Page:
Imagine a world where
you can walk up to your computer, search for any song
and immediately begin listening. Imagine iTunes,
but no purchase required– only an internet connection. This is Spotify; the future of
It sounds too good to be true– but the only “catch” is occasional 5-30 second breaks
for commercials. Don’t like the commercials? Pay $10 a month to get rid of them.
This 30 cents a day will also give you Spotify on your phone/iPad, higher sound quality,
and the ability to “cache” music to your computer so you can listen without
Now, not everything is on Spotify. As with any other legal streaming site, artists choose
to not make their music available. (For example, the Beatles are not on Spotify.)
But, most music is available, and you can also access your personal iTunes files
music in playlists.
Playlist limitation: one cannot burn CDs. (This makes sense, if you think about
general copyright rules). Playlists must be played from your device. BUT you CAN
SHARE playlists and songs, create “collaborative playlists”, and “follow” playlists
(receiving updates when a song is added).
For me it’s more than a fun gadget. It’s an essential tool.
I use Spotify for:
1) Learning Repertoire (How does that James Taylor song go again?)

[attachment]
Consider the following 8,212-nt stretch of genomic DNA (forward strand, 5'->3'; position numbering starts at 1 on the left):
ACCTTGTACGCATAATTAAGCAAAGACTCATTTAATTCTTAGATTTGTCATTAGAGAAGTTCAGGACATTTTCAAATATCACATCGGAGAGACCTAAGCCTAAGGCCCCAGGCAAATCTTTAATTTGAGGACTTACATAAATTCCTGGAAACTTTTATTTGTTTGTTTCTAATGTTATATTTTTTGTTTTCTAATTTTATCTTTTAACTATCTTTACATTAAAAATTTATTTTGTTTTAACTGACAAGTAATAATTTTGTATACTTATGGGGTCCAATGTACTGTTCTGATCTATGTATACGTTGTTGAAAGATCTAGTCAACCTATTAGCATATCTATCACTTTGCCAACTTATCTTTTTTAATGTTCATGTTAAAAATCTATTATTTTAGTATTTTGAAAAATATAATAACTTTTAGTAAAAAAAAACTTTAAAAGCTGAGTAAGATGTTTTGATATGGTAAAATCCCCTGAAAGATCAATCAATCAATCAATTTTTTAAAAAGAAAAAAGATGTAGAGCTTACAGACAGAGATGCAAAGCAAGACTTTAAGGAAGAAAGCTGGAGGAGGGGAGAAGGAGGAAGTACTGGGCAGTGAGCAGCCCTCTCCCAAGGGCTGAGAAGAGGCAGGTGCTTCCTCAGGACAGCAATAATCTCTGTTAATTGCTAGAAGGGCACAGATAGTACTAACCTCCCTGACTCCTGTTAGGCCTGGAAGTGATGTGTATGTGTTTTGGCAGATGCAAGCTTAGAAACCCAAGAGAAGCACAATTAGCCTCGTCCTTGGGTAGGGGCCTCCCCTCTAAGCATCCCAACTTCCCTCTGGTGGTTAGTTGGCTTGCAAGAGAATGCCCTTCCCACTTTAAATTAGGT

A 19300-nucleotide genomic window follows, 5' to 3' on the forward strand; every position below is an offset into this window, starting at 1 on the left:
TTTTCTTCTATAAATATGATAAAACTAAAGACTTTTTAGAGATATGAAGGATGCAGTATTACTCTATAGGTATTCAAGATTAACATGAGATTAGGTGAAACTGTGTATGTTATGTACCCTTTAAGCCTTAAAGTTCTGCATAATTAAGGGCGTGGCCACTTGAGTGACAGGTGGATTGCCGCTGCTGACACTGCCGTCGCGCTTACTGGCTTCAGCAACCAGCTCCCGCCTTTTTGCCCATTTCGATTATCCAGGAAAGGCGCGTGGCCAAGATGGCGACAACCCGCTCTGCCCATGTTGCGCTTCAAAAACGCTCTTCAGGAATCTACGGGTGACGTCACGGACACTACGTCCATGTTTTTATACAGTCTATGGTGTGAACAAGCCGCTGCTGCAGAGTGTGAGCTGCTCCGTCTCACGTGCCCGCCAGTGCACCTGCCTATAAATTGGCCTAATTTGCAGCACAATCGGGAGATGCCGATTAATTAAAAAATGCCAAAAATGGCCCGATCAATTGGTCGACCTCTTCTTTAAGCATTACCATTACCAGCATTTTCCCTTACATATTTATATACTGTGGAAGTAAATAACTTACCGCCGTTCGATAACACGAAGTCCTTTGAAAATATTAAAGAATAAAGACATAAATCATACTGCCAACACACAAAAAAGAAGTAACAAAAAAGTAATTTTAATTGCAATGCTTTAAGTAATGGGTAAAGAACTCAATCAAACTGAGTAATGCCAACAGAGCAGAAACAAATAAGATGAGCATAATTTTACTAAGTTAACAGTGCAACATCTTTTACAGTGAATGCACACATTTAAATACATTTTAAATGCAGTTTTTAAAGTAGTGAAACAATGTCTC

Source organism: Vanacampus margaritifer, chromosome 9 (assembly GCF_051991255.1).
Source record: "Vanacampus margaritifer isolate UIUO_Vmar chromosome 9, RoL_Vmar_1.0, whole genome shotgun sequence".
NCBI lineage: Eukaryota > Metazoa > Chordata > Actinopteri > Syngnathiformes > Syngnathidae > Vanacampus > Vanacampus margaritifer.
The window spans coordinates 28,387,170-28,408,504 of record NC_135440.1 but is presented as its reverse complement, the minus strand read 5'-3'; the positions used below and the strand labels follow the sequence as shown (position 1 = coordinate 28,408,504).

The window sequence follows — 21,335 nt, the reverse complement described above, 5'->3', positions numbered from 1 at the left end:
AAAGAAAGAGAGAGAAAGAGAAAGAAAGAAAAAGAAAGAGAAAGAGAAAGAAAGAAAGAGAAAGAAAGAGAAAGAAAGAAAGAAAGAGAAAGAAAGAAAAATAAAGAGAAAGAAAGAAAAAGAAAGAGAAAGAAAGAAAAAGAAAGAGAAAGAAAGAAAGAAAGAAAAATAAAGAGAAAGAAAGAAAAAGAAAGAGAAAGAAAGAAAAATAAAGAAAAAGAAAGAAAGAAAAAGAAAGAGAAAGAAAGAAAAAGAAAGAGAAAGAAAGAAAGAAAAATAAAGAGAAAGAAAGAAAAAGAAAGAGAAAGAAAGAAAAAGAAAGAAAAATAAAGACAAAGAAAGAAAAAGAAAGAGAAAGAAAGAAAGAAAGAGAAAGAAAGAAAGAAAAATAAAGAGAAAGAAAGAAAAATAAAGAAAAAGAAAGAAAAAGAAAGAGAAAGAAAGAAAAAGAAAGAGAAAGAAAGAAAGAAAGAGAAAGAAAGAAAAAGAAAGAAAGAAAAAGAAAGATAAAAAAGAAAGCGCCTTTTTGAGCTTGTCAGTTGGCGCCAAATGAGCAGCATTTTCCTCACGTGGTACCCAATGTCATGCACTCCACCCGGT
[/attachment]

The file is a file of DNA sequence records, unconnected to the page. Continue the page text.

2) Discovering New Artists/Music (Completely risk free! You can try
3) Sharing with and Learning from Friends/Colleagues (What music
moves YOU? What music do you wake up to in the morning? What do your friends
listen to when they’re trying to go to sleep?)
Anytime I need pre-recorded music in a music therapy session, I use Spotify. More
specifically, I use it for:
1) Building Rapport — I can find and listen to my client’s favorite
music within seconds, and at no extra cost (especially useful at facilities where
YouTube is blocked).
2) Relaxation Interventions – Selections can be quickly retrieved from your
self-designed relaxation playlist (One may want to consider removal of ads in this
3) Lyric Analysis/Songwriting – Plug, play, discuss, create. (Believe it or not,
Spotify also has an app that will show you the lyrics in-time as the song plays.)
4) When I Can’t Play It — Sometimes it’s just better to let the recorded
music do that 80’s music justice.
Below is my Breathe The Stress Away
playlist. To listen and experience musical freedom, check out SPOTIFY!
(Note: to listen to this playlist, you will have to have a Spotify account and have
downloaded the application. Check out the website to get started- it’s worth the
trouble of registration!)